‘People to lift me up’: More companies seeking chaplain care for employees

Marcus Schrader, right, president of Workforce Chaplains, and Daron Day, one of the chaplains, are part of a team offering spiritual support to employees at the companies who hire them. Anne Durham Smith | Daily Reporter

Jerald Cosey felt the weight of COVID-19 all around him. He was leading his team at a Greenwood senior care facility, caring for residents and for a season sleeping in a separate room at home.

Often during those days, he’d receive a text with a voice memo — someone offering a prayer for him.

After Cosey’s employer, American Senior Communities, hired Workforce Chaplains to offer spiritual support at its facilities, Cosey got to know Workforce Chaplains president Marcus Schrader.

“Marcus and I developed a relationship by me asking him to specifically pray for me as a leader,” Cosey said, adding those texts from Schrader reminded him he was not alone.

Workforce Chaplains, a 501(c)3 organization, began in 2018 with a few chaplains — among them several Hancock Countians — visiting businesses who’d invited them to make regular visits. Chaplains would engage with employees, offering a listening ear, a word or prayer, or even the possibility to meet offsite for a more extended — and confidential — conversation.

It began before the coronavirus closed some businesses’ doors for a season and drove many workers into home offices — some of whom have still not returned.

Though the workplace landscape around them changed, the chaplains found the demand for their services did not. In fact, in some sectors, the need for their support intensified.

“The added stressors that came into people’s lives … it just magnified,” Schrader said. “Companies started reaching out to us because it magnified the need even more.”

With a larger group of businesses to serve, Workforce Chaplains has a larger team today. The chaplain team includes men and women, people of various ethnicities, and a couple of chaplains who are bilingual in English and Spanish. This month it will have a training session for about 20 potential chaplains.

The organization’s chaplains visit its business clients, making the rounds to greet workers. Employees who are interested in the non-denominational spiritual support the chaplains offer can connect further; so can their immediate family members. Leaders of the group say their work fits in as a spiritual care piece of an employee assistance program and that a company is more likely to retain an employee who feels supported.

The team and its work have grown, thanks in part to added expertise in business development, as well as some help in analytics from a volunteer in New Palestine. Workforce Chaplains has also established an advisory council of other chaplains and ministry leaders to offer guidance and insight on best practices.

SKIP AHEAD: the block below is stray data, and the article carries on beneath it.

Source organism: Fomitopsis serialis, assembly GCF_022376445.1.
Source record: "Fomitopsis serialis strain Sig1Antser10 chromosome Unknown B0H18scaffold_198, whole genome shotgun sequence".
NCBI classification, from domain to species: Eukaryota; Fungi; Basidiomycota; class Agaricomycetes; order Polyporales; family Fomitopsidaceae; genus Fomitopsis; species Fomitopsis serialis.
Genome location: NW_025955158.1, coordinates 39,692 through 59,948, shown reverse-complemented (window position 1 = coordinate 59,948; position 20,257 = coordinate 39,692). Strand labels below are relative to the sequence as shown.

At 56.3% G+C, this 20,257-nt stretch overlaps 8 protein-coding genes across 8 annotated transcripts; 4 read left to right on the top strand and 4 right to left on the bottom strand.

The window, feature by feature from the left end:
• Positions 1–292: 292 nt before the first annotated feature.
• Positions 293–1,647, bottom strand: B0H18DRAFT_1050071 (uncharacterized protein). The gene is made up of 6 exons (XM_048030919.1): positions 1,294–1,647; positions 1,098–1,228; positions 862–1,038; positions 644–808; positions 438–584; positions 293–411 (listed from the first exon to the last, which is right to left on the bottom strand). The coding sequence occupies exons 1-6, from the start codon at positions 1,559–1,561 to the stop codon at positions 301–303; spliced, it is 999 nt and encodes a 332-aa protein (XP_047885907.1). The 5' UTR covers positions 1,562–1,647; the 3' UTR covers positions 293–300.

Now its list of clients includes American Senior Communities; a Chick-fil-A; an apartment complex; a home builder; and supporting staff at a school in Indianapolis. Some arrangements are funded by a company itself; some are initiated through grants and donations.

During 2020, offering spiritual care for companies’ employees included being available remotely, taking a rapid COVID-19 test before a visit, or — as Cosey notes — standing outside a senior care facility to offer encouragement to employees coming and going when chaplains couldn’t go inside.

“Being adaptable has made it work,” said Daron Day, an associate pastor at New Palestine Bible Church and Workforce Chaplains’ vice president of operations.

This year the support the chaplains offer might look like praying at the groundbreaking for a company’s headquarters, or planning a lunch-and-learn about racial tension, finance or another topic of interest in a workplace. Thanks to the analytics help they received, the chaplains can now present companies with data summarizing what types of general topics seem most pressing to their employees.

As chaplain Mauree Priest meets with workers, “The general theme is people need encouragement — even the strongest people,” she said.

“We’re an additional layer … in helping develop a positive work culture.”

These days, Cosey sees that positive culture impacting not only his staff but also residents. Now that chaplains can enter the building, they can engage with residents and even organize a religious service for them. He’s received text messages from colleagues expressing how much the chaplains’ presence means to them.

“Workforce Chaplains invests in the people who are caring for the people, and it’s an emotional investment,” he said. “I can’t imagine going through what we went through without my faith and without having people to lift me up in prayer. …

“They’ve just been phenomenal people to have in my life.”

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Workforce Chaplains stress their offer of support to employees is optional, non-denominational and confidential.

Its chaplains have, in addition to their chaplain/ministerial training, done QPR training through Healthy 365 at Hancock Regional Hospital and mental health response training through Cumberland Police Department.

Find out more at www.workforcechaplains.com.